D.C. ruling finds government can’t randomly search laptops and gadgets.

Ruling: Government Can’t Just Search Your Laptop Like It Can Your Backpack

Ruling: Government Can’t Just Search Your Laptop Like It Can Your Backpack

Future Tense
The Citizen's Guide to the Future
May 13 2015 9:37 AM

Ruling: Government Can’t Just Search Your Laptop Like It Can Your Backpack

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A little privacy, please?

Photo by Christophe Archambault/AFP/Getty Images

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There’s long been a sense that the Fourth Amendment’s protection from unreasonable search and seizure doesn’t apply at the border. And in certain ways, it doesn’t. Reasonable expectations of privacy are held to different standards. Routine searches that would otherwise be considered unreasonable are permitted due to the “border search exception” to the 14th Amendment’s due process requirement. And people entering the country, as well as their property, can be searched without a warrant, probable cause, or even reasonable suspicion. In addition, courts have previously upheld willy-nilly searches of laptops and phones along the U.S. border.

But a new ruling by Amy Berman Jackson, a federal judge on the United States District Court for D.C., is signaling a different direction for search guidelines at the border, at least as far as laptops and mobile devices are concerned.

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Here’s what happened: Korean businessman Jae Shik Kim’s laptop was seized at the border, and evidence was harvested by the Department of Homeland Security, which made a forensic image, or duplicate copy, and searched the entire contents of his laptop aided by specialized forensic software. The purpose was to gather additional evidence for a pre-existing investigation.

But the court granted a motion to suppress the evidence. It determined that the search was unreasonable because of a lack of reasonable suspicion of ongoing or imminent criminal activity, and because the search was so invasive of Kim’s privacy.

“The Supreme Court has said in a number of opinions that Fourth Amendment protections are reduced at the border, but it has been clear to also say that the Fourth Amendment does not disappear at the border. The border is not a Constitution-free zone,” Nathan Freed Wessler, a staff attorney with the ACLU’s Speech, Privacy, and Technology Project, told Wired.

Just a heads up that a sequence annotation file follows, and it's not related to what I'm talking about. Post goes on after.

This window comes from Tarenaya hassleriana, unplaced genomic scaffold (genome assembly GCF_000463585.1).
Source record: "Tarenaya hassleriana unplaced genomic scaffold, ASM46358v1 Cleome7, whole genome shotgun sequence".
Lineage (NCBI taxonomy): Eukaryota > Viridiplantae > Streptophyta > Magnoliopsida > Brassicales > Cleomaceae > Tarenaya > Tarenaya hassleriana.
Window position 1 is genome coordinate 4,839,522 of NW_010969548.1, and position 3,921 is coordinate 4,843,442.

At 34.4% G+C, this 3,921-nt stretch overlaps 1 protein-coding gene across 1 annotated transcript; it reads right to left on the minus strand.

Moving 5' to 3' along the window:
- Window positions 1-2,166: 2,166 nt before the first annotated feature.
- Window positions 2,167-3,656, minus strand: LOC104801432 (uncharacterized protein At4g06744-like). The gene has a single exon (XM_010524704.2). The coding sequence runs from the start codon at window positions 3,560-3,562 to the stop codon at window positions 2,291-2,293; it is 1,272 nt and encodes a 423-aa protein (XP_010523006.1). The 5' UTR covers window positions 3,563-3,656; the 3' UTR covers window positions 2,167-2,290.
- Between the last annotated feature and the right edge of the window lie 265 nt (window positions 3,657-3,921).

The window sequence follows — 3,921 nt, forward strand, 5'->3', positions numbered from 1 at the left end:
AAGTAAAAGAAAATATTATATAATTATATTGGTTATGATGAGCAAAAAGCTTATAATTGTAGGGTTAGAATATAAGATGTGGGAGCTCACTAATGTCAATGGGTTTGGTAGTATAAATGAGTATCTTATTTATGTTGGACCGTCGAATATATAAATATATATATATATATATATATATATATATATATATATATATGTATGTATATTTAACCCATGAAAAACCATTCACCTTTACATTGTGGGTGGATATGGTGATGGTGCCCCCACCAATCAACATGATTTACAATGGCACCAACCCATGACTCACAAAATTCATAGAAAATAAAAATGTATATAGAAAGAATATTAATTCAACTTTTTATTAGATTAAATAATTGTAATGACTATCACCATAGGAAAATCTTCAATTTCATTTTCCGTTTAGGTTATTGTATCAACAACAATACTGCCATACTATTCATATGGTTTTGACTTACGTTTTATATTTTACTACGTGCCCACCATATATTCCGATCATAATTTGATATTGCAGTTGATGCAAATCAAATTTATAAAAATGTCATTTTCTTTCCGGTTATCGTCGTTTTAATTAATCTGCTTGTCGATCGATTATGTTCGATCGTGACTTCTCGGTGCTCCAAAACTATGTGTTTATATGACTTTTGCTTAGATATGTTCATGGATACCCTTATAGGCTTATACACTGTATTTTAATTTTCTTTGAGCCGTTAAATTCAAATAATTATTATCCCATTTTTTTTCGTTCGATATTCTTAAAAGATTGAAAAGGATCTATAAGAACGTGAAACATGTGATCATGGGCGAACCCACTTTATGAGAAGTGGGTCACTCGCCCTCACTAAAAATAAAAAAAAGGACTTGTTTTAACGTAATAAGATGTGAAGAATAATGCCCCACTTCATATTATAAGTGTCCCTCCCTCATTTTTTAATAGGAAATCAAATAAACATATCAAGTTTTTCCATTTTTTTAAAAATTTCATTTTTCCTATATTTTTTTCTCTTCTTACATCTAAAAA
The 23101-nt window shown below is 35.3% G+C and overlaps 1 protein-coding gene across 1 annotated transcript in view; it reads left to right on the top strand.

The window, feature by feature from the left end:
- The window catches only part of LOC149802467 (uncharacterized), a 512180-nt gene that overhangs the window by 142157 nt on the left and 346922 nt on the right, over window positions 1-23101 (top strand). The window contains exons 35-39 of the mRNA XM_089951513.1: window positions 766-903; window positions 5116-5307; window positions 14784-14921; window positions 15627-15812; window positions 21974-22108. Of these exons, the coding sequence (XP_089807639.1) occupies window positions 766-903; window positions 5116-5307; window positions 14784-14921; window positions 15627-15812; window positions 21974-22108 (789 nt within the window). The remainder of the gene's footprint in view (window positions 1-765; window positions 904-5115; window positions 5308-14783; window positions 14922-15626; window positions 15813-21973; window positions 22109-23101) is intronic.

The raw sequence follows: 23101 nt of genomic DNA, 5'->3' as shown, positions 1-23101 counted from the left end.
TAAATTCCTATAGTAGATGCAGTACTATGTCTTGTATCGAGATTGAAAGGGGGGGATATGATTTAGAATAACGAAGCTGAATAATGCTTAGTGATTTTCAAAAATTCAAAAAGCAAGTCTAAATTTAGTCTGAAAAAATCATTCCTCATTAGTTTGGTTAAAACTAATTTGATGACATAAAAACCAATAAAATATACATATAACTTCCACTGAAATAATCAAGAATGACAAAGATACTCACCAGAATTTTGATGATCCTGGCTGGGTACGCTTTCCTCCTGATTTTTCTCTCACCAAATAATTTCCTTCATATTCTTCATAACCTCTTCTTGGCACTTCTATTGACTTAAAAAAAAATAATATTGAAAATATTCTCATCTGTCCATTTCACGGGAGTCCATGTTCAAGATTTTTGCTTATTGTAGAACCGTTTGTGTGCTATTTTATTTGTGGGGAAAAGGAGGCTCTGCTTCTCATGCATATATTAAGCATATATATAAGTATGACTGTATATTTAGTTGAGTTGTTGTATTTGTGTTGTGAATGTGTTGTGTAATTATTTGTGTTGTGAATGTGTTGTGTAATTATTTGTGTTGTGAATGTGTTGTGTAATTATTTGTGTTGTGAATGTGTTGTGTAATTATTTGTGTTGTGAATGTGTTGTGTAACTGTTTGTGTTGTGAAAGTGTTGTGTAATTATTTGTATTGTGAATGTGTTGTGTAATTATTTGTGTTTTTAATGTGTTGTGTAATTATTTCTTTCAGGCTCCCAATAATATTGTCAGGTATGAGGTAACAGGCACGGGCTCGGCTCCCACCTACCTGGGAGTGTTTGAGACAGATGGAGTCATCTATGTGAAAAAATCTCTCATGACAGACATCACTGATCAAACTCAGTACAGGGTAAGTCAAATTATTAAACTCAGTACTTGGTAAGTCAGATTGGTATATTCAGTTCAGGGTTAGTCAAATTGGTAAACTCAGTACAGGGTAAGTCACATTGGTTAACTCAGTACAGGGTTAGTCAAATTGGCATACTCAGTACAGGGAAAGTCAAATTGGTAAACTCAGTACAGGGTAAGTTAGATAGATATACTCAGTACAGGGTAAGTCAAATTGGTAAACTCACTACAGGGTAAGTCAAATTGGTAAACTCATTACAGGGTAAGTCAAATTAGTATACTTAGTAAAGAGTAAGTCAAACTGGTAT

The case is the third of its kind. In 2013, a 9th Circuit court concluded that laptops and other electronic storage devices may not be subject to forensic examination without a reason for suspicion In 2014, a District Court in Maryland determined that reasonable suspicion was needed to justify a forensic search of electronic data storage devices.

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“I think what’s important is that it adds to the growing consensus that digital information triggers different legal requirements, or that it requires a different sort of analysis, in that you can’t just analogize to a backpack. Your suitcase and your clothes are not the same thing as your computer,” said Hanni Fakhoury, senior staff attorney at the Electronic Frontier Foundation.

For years, hackers, activists, journalists and even filmmakers have been searched upon reentry to the United States and had their laptops and devices confiscated. David House and Jacob Appelbaum were both detained and had their devices seized for mere association with WikiLeaks. (House won a lawsuit against DHS.) Academy Award–winning American documentary filmmaker and journalist Laura Poitras was repeatedly detained going over the U.S. border and had her mobile phone, laptop, and notes confiscated. These types of searches typically require that laptops and/or devices be sent to a facility with teams of forensic analysts, and it can take weeks for the analysis to be complete. In addition to the privacy violation, having laptops and smartphones seized for that long can be enormously disruptive.

To be clear, warrants are not required for any types of searches along the border. And cursory searches—when U.S. Customs and Border Protection agents open a laptop in front of you or the room next to you, or click into your smartphone and do a quick visual search or perfunctory search of a term or two—are still permitted without any suspicion whatsoever.

“Where the protection is starting to come is when the government seizes the device, and then downloads from it the complete or near complete content of the laptop or the smartphone, and then can subject it to forensic search techniques, or invasive searches of every email and every photo and every word document and every calendar entry, even of deleted files and of operating files that aren’t even visible to the user. It’s those kinds of searches that these courts are saying are so categorically more invasive than anything law enforcement has ever been able to do before that they require higher protections,” said Wessler. 

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Making controversial statements, being affiliated with groups the government dislikes, or lawfully receiving information from whistleblowers (without conspiring in aiding them to break a law) do not in themselves constitute reasonable suspicion of a crime. This court decision raises the bar from the kind of at-their-whim searches the government has sometimes conducted.

Although the ruling does not set a binding precedent for lower courts, Fakhoury explained that it is a persuasive precedent. “It adds to the growing body of cases saying that there are problematic privacy concerns when it comes to computer searches and that it triggers differing kinds of Fourth Amendment analysis,” he said. Courts looking for persuasive evidence may look to these cases for guidance.

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